We find ourselves again, treading through the wet damp dark of early winter. Rain patters on my caravan day and night. The river is high, a brown torrent cutting through the trees beside the sodden meadow. The shadowy track through twilight and dreamlands may settle fast into our bones as we trudge again into the frigid air to gather wood and swing the axe, dancing the rhythms that survival necessitates…but it will not go on forever. Fruits have faded and fallen. Empty calyxes dry into brittle spiders on bare stems, the smell of fermenting apples has dwindled into the earth. Life has gently receded but is far from extinguished; Crows and rooks caw and clonk in the morning mists as the fiery berries of Holly and the pale pearls of Mistletoe garland the wood. Shaggy cattle and ponies huff warm breath into the damp air, robust metabolizers of the pared back landscape. The guardians are here, evergreen witnesses to the turning year. We are well held in this dark mirror, to gaze awhile into the underworld, into the realms of dreaming and death. To grieve for what is lost, and for what we are losing, while the wild world slumbers and struggles through the seasons of less. Death has its sentinels – those who thrive and bloom in its company, and those many that endure.
Since I was very young thoughts of death and dying have often occupied me. My paternal grandparents died when I was age 8, a sudden disappearance not only of two warm and loving people, but of the older ways of life they carried as the last in a family line of rural village bakers. This experience of death was considered too distressing to expose a child to in any direct way, and so the bodies, the funerals and the grieving were largely hidden from me. Over the years I have come to realise that my parent's instinct to protect and shelter me from the pain of mortality is a widespread cultural trend. While at the time I was spared some shock and suffering, my abridged experience of death in childhood, accompanied by the disappearance of my beloved grandparents and the home they created, left a kind of vacuum and greyness in my world. At no point did I feel permission or invitation to feel the full impact of love and death within myself, to weep openly, or communicate about my emotions – and the spectre of those emotions terrified me, surely too big and wild to be acceptable. Like so many people, I suppressed my fears and curiosity, avoiding upset by not talking too much about my own or others deaths.
As I have grown older, the unknown that death represents has gnawed at me, and called me to journey more deeply into myself and the world in search of meaning and understanding. My questions have impelled many years of stalking the ineffable and essential; at times grasping at hope, at others reeling from revelations of delusion, but somehow along the way collecting grains of what seem, in their mystery, to be truth. Within nature, and within the rooting vitality of our own bodies, a language beyond what is spoken with the tongue and heard through the mind reaches out to guide us. I believe it is this guidance – and the sense of trust and belonging it engenders - that has allowed me to perceive the layers of fear, shame, rage and doubt that have obscured my ability to be present with death (and with love). Indeed, to discover that opening up the great well of sadness within me, far from miring me in terror and anguish (though these feelings do surface), actually brings incredible beauty and nourishment. It is a sustenance I have craved for many years, one that feels in my body like a layered quilt of community, the exquisite fragility of our lives weaving together in joys and sorrows…and the wildness we are coming so close to forgetting. Death work belongs to all of us, every being who by virtue of being born and breathing the air of this place, will also die. To it we each bring our own fears and gifts, our personal questions and pain. I am learning - it is all welcome. We are re-building the road home.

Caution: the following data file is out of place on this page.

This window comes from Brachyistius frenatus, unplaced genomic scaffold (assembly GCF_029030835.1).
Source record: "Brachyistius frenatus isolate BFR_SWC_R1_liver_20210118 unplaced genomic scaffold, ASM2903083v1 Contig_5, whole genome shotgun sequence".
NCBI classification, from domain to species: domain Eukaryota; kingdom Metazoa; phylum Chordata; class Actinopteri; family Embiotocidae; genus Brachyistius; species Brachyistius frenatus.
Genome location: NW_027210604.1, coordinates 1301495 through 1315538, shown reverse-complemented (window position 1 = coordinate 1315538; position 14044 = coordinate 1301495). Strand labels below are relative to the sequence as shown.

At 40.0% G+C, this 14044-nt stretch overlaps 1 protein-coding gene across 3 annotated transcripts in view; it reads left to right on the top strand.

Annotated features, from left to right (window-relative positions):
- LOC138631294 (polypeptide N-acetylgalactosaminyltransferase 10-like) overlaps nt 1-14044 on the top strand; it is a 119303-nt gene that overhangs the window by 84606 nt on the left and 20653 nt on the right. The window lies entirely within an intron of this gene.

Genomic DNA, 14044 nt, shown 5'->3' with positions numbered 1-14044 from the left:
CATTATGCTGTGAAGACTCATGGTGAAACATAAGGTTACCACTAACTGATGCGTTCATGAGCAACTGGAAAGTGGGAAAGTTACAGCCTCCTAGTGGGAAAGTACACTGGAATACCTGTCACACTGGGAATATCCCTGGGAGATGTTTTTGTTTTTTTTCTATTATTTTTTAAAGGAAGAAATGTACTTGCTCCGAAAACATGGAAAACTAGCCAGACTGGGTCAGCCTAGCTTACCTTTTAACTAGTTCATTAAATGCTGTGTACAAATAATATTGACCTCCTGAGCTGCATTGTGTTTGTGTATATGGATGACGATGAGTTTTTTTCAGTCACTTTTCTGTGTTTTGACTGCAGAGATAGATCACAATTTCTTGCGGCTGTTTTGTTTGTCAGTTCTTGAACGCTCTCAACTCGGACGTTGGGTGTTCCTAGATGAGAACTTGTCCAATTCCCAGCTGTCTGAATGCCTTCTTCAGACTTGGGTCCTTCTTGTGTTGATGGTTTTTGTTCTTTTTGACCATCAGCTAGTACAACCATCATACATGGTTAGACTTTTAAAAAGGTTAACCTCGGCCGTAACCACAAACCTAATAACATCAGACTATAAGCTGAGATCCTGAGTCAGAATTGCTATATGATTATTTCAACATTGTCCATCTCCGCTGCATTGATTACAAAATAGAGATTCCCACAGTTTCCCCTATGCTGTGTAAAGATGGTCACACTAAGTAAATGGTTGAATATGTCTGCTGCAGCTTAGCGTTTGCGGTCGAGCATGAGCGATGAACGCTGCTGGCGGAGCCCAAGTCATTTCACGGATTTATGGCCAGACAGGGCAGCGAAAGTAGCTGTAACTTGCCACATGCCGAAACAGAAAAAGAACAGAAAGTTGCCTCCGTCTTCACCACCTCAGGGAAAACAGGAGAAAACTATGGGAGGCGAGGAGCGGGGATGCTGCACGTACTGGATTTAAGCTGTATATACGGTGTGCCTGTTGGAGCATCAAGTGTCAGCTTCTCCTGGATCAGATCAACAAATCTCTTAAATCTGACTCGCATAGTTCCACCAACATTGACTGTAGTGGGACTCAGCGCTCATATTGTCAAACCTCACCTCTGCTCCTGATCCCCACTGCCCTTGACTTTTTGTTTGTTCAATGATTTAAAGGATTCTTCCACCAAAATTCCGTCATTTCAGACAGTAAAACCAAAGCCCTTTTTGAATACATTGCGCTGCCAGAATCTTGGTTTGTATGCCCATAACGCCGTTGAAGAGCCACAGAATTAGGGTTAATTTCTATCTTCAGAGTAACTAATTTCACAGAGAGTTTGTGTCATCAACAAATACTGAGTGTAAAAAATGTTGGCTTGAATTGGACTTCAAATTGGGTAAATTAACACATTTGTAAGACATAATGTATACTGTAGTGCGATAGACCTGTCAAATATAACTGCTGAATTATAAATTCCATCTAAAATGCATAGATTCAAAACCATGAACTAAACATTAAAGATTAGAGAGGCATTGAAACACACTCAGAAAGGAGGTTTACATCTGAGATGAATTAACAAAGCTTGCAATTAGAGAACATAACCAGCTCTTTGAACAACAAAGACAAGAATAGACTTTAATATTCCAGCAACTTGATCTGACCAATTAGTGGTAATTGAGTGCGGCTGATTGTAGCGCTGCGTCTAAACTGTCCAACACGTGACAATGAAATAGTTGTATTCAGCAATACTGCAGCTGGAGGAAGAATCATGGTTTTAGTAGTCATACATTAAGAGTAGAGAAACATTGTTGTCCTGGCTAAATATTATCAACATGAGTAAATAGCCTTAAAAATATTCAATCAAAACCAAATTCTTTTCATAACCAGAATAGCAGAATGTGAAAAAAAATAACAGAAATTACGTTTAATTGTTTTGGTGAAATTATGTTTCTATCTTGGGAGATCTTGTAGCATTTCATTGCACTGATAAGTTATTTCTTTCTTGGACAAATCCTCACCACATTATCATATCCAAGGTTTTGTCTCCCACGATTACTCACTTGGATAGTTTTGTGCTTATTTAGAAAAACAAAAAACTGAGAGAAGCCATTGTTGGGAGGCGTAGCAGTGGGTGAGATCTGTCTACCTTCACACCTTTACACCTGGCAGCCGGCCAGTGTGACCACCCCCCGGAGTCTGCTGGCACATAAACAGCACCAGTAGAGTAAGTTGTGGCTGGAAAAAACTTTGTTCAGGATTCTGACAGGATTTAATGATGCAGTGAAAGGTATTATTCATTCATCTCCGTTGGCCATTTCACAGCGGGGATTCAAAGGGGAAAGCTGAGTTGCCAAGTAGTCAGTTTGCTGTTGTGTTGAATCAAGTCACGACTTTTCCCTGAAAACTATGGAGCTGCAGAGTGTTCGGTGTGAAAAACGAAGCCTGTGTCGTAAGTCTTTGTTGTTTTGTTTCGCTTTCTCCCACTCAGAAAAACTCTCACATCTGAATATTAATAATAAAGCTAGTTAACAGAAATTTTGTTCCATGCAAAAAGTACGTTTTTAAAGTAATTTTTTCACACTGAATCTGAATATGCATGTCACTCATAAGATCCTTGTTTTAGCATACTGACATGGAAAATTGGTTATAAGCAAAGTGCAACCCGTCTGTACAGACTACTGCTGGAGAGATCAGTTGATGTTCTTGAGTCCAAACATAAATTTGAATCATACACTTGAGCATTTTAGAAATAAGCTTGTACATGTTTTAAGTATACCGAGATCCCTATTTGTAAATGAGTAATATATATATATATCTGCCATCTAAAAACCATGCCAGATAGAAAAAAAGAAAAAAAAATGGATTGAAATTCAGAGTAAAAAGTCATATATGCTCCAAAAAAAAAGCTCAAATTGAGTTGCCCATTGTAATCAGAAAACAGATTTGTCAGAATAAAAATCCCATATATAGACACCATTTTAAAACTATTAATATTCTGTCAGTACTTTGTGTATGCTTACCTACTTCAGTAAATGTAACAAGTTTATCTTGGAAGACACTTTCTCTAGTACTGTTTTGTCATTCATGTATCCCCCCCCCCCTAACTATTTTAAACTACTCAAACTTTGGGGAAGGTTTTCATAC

Gazing into the fabric of winter, I see a weft spun with accents of decline and hardship, and seamless warp threads stretched tight in an infinite wheel of potential. The weft is the stories, the warp the unbreakable structure they rest upon. Each year winter makes her cull…many creatures perish in the icy damp; those weak and old, those who have insufficient provisions to make it through, those whose homes or hibernations get disturbed. How does it feel to open the heart to this sadness, and through its lens feel the great losses of our age? - Seeing the sacred in every small body, in the magic of life expressed and the vacancy of life extinguished; loving and caring for life, for ourselves and each other in our excruciating impermanence. Talking about and preparing for what dying may ask of us; speaking and acting from our aching, beating hearts while we can. By turning towards and tending the winter on our doorstep, we begin also to tend the vaster ground of grief and loss that inundates the world beyond.
Author : Elizabeth Crawford
Elizabeth Crawford is a basket maker and herbalist living cooperatively in South Devon. Her work and life explore beauty, embodiment and deep relationship with the land as pathways to belonging within a wild and changing world. www.foragedfutures.co.uk